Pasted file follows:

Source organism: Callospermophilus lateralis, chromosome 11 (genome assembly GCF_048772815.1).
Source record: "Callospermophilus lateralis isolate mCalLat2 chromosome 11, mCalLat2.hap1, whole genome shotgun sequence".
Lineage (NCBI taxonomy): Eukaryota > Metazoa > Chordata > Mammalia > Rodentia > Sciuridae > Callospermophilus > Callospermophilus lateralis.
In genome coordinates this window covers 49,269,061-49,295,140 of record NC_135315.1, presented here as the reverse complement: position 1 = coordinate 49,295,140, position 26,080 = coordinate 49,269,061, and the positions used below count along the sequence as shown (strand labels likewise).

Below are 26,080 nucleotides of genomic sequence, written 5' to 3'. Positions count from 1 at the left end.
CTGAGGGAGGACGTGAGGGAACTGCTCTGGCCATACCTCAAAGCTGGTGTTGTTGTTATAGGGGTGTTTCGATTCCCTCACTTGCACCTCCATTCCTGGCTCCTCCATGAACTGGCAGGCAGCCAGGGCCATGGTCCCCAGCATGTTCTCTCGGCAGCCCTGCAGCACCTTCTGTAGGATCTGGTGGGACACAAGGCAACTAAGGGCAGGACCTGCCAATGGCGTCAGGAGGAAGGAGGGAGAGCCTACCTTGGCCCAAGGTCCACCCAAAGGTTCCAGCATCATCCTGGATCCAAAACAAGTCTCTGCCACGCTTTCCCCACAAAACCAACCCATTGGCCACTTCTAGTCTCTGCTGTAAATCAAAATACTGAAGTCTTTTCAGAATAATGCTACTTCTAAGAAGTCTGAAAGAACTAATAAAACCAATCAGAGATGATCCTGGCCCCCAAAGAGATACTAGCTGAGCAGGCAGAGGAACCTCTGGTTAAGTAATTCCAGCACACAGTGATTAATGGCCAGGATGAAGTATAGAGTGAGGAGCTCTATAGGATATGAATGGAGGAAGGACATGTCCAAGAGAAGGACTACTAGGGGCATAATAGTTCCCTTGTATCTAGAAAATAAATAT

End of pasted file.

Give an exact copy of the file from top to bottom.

Source organism: Callospermophilus lateralis, chromosome 11 (genome assembly GCF_048772815.1).
Source record: "Callospermophilus lateralis isolate mCalLat2 chromosome 11, mCalLat2.hap1, whole genome shotgun sequence".
Lineage (NCBI taxonomy): Eukaryota > Metazoa > Chordata > Mammalia > Rodentia > Sciuridae > Callospermophilus > Callospermophilus lateralis.
In genome coordinates this window covers 49,269,061-49,295,140 of record NC_135315.1, presented here as the reverse complement: position 1 = coordinate 49,295,140, position 26,080 = coordinate 49,269,061, and the positions used below count along the sequence as shown (strand labels likewise).

Below are 26,080 nucleotides of genomic sequence, written 5' to 3'. Positions count from 1 at the left end.
CTGAGGGAGGACGTGAGGGAACTGCTCTGGCCATACCTCAAAGCTGGTGTTGTTGTTATAGGGGTGTTTCGATTCCCTCACTTGCACCTCCATTCCTGGCTCCTCCATGAACTGGCAGGCAGCCAGGGCCATGGTCCCCAGCATGTTCTCTCGGCAGCCCTGCAGCACCTTCTGTAGGATCTGGTGGGACACAAGGCAACTAAGGGCAGGACCTGCCAATGGCGTCAGGAGGAAGGAGGGAGAGCCTACCTTGGCCCAAGGTCCACCCAAAGGTTCCAGCATCATCCTGGATCCAAAACAAGTCTCTGCCACGCTTTCCCCACAAAACCAACCCATTGGCCACTTCTAGTCTCTGCTGTAAATCAAAATACTGAAGTCTTTTCAGAATAATGCTACTTCTAAGAAGTCTGAAAGAACTAATAAAACCAATCAGAGATGATCCTGGCCCCCAAAGAGATACTAGCTGAGCAGGCAGAGGAACCTCTGGTTAAGTAATTCCAGCACACAGTGATTAATGGCCAGGATGAAGTATAGAGTGAGGAGCTCTATAGGATATGAATGGAGGAAGGACATGTCCAAGAGAAGGACTACTAGGGGCATAATAGTTCCCTTGTATCTAGAAAATAAATAT